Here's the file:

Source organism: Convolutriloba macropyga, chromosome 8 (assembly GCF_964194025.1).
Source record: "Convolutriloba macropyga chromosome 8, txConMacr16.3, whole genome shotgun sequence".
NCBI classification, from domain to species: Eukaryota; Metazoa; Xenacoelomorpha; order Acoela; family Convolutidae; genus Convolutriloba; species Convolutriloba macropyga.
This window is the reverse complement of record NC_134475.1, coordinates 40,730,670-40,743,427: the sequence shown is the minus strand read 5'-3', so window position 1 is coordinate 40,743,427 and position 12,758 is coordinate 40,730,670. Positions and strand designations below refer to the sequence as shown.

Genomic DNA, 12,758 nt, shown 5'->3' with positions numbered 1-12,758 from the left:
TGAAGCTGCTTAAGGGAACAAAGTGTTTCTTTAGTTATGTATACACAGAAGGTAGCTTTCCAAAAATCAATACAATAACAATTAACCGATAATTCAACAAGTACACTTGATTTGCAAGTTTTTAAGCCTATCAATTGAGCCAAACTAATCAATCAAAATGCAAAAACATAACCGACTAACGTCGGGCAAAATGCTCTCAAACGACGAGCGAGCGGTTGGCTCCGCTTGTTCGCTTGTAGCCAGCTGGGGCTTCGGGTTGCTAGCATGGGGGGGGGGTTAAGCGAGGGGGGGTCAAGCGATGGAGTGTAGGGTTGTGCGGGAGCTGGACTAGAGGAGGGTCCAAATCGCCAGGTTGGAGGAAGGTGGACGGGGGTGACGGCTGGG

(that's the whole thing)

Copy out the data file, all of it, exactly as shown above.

Source organism: Convolutriloba macropyga, chromosome 8 (assembly GCF_964194025.1).
Source record: "Convolutriloba macropyga chromosome 8, txConMacr16.3, whole genome shotgun sequence".
NCBI classification, from domain to species: Eukaryota; Metazoa; Xenacoelomorpha; order Acoela; family Convolutidae; genus Convolutriloba; species Convolutriloba macropyga.
This window is the reverse complement of record NC_134475.1, coordinates 40,730,670-40,743,427: the sequence shown is the minus strand read 5'-3', so window position 1 is coordinate 40,743,427 and position 12,758 is coordinate 40,730,670. Positions and strand designations below refer to the sequence as shown.

Genomic DNA, 12,758 nt, shown 5'->3' with positions numbered 1-12,758 from the left:
TGAAGCTGCTTAAGGGAACAAAGTGTTTCTTTAGTTATGTATACACAGAAGGTAGCTTTCCAAAAATCAATACAATAACAATTAACCGATAATTCAACAAGTACACTTGATTTGCAAGTTTTTAAGCCTATCAATTGAGCCAAACTAATCAATCAAAATGCAAAAACATAACCGACTAACGTCGGGCAAAATGCTCTCAAACGACGAGCGAGCGGTTGGCTCCGCTTGTTCGCTTGTAGCCAGCTGGGGCTTCGGGTTGCTAGCATGGGGGGGGGGTTAAGCGAGGGGGGGTCAAGCGATGGAGTGTAGGGTTGTGCGGGAGCTGGACTAGAGGAGGGTCCAAATCGCCAGGTTGGAGGAAGGTGGACGGGGGTGACGGCTGGG